Depression, anxiety, behavioral disorders, … are common psychological problems that teenagers often encounter.
Adolescence is the period when children perceive physiological and psychological changes. Children recognize changes in appearance; develop ways to communicate with society, develop personal emotions. In particular, WHO points out that family, school and community environmental factors have an important influence on young minds.
In a report from the World Health Organization (WHO) in November 2021, one out of every seven children aged 10-19 in the world has a mental disorder, accounting for 13% of all childhood illnesses in the world. this age. This is also the main cause of other illnesses and disabilities in adolescents.
A report from the November 2021 WHO study found that emotional problems are common in adolescents and can be cured in adulthood. In particular, anxiety disorders are most common in this age group. An estimated 3.6% of 10-14 year olds and 4.6% of 15-19 year olds have an anxiety disorder. Depression is estimated to occur in 1.1% of adolescents 10-14 years of age and 2.8% of adolescents 15-19 years of age. Depression and anxiety share some symptoms such as rapid and unexpected mood swings.
Anxiety disorders and depression can profoundly affect schoolwork and physical functioning. Children with long-term emotional disturbances may withdraw from group activities, become isolated, lonely, and seriously commit suicide.
Conduct disorders are more common in younger adolescents than in older adolescents. Specifically, attention deficit hyperactivity disorder (ADHD), which manifests in children with difficulty concentrating, hyperactivity, and impulsive behavior. According to US statistical data, conduct disorder occurs in 3.1% of 10-14 year olds and 2.4% of 15-19 year olds. Conduct disorders can affect a teen’s education, serious conditions can lead to criminal behavior.
Eating disorders involve abnormal eating behaviors, manifesting in anorexia nervosa and bulimia nervosa. Children with eating disorders have disturbances in behavior, overthinking about weight and body shape. Anorexia nervosa can be life-threatening, often due to other medical complications or suicide. The WHO also recommends that this disease has a higher mortality rate than other psychological problems.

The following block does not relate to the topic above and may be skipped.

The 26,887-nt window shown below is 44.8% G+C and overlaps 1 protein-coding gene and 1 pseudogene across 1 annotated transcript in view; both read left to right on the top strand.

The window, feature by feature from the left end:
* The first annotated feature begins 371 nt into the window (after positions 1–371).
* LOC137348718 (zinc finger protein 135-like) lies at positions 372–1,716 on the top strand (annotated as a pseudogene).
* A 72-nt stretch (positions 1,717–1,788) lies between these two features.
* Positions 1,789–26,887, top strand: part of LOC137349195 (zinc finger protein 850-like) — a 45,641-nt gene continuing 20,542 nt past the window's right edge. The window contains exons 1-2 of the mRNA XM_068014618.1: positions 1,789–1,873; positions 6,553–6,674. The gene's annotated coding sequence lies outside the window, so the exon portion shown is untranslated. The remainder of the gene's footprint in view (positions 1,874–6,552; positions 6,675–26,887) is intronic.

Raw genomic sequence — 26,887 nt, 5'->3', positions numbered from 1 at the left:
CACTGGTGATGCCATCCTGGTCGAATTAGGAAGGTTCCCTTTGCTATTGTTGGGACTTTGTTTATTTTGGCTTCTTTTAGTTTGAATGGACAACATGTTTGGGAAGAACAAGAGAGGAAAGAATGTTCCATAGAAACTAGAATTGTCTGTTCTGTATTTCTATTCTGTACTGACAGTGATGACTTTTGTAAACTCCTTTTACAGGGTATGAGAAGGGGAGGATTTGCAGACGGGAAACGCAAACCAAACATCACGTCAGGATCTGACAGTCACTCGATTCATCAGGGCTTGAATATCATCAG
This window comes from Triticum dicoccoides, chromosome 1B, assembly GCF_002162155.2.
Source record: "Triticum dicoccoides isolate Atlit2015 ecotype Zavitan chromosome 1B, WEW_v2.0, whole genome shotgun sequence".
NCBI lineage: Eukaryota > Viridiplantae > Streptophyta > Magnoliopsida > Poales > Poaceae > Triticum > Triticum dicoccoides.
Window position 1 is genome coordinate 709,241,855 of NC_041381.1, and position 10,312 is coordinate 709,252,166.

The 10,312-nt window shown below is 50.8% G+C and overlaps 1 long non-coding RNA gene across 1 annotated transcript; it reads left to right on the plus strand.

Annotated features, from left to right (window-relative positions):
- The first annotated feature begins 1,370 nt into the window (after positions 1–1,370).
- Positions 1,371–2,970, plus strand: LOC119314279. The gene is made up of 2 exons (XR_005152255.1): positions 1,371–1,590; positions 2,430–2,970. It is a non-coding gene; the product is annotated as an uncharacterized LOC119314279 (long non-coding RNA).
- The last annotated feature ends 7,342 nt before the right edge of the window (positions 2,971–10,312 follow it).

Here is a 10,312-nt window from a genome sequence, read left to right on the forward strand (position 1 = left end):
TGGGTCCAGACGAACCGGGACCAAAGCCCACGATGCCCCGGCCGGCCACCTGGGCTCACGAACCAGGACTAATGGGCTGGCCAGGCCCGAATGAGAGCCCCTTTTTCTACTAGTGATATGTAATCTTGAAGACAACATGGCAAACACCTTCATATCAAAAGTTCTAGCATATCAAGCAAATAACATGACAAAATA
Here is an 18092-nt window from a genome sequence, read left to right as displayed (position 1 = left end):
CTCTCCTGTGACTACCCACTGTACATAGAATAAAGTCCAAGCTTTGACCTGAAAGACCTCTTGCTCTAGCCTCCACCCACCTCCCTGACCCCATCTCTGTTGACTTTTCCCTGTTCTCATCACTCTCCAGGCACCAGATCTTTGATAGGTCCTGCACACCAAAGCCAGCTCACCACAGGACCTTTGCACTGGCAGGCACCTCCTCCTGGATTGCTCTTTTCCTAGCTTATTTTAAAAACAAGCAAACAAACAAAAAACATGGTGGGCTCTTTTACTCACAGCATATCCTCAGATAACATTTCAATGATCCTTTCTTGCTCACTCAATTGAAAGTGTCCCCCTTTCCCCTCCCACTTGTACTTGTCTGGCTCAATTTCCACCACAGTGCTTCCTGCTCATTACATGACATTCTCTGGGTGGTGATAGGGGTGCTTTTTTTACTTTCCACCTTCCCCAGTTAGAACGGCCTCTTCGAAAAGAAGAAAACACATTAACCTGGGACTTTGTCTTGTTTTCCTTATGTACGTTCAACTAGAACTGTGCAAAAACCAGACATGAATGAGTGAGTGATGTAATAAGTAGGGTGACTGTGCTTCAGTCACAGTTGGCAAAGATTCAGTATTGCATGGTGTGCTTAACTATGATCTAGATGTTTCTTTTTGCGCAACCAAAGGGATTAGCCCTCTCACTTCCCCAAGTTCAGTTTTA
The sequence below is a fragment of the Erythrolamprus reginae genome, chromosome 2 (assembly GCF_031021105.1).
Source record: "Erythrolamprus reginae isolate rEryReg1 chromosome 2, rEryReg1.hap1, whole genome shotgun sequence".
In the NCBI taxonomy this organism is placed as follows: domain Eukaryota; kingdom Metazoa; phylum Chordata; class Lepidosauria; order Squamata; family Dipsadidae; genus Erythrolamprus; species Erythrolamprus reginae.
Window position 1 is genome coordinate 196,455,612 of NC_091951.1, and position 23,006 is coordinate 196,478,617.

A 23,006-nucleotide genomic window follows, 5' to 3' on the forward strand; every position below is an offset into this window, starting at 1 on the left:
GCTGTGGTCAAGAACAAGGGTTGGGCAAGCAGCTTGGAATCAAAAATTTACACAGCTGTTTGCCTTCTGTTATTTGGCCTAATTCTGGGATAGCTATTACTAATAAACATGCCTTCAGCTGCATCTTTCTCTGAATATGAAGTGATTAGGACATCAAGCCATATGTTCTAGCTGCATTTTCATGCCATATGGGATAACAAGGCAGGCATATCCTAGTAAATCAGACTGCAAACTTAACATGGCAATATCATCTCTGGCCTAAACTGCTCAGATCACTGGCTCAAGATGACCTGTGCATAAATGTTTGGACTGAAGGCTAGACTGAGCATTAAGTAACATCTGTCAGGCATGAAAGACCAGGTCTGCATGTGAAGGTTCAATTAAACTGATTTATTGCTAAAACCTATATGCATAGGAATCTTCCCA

Psychotic disorders usually appear in late adolescence or early adulthood. Symptoms of the disease vary, the most common include hallucinations or delusions. These experiences can impair a child’s quality of life, reduce their ability to participate in daily living and learning, and lead to problems with discrimination or violent behavior.
Suicide and self-harm
According to WHO, suicide is the fourth leading cause of death among adolescents aged 15-19 years. Common risk factors for suicide include excessive alcohol use, childhood abuse, discrimination when seeking help, and barriers to accessing services. childhood care. In particular, the media plays an important role in influencing positively or negatively on efforts to prevent suicidal behavior in children.
Performing risky behavior
Children engage in risky behaviors that manifest in many ways, such as liking high-speed driving, using drugs, or accepting risky sexual behavior. Risky behavior as a temporary solution for children to deal with their own emotional problems, has serious consequences for mental and physical health.
The more adolescents are exposed to risk factors, the greater the impact of the risks on the child’s psyche. Some risk factors for children’s psychological influence are reported by WHO such as: experiencing adversity, pressure of being left behind compared with peers, young media access, gender norms . Other important related factors were also mentioned, including quality of family life and quality of relationships with peers. Specifically, the way of raising children, school life or general socio-economic problems are factors associated with, negatively or positively affecting the spirit of children.
Many adult smokers report taking up smoking for the first time before the age of 18. The habit of using alcohol and stimulants during adolescence is a common risk factor for mental illness in children.
Not being supported to deal with adolescent mental health conditions can prolong psychological illness into adulthood, impairing both an individual’s physical and mental health. Children will lose the opportunity to have a fulfilling life as an adult.
UNICEF encourages parents and carers to both love their children and take care of themselves in any situation. Whether you and your child are getting along or at odds, adults need to show support and show them you can help them through when they’re having a hard time in their teens. Encourage your child to express his or her feelings after school, and spend time supporting them like creating new habits with them, but without being too intrusive in their own space. Parents actively work with their children to resolve conflicts, listen to their children’s views, avoid discussions when they are angry and do not gain control.
As carers, parents themselves need to be cared for and supported when needed. Therefore, taking good care of yourself is also a good way for adults to set an example for children.
Parents and caregivers should also pay attention to encouraging children to maintain healthy habits such as, taking care of their sleep, exercising regularly, encouraging children to develop problem-solving skills, developing communication skills, etc. move on and learn how to manage emotions.
Mai Trinh (According to WHO, UNICEF)
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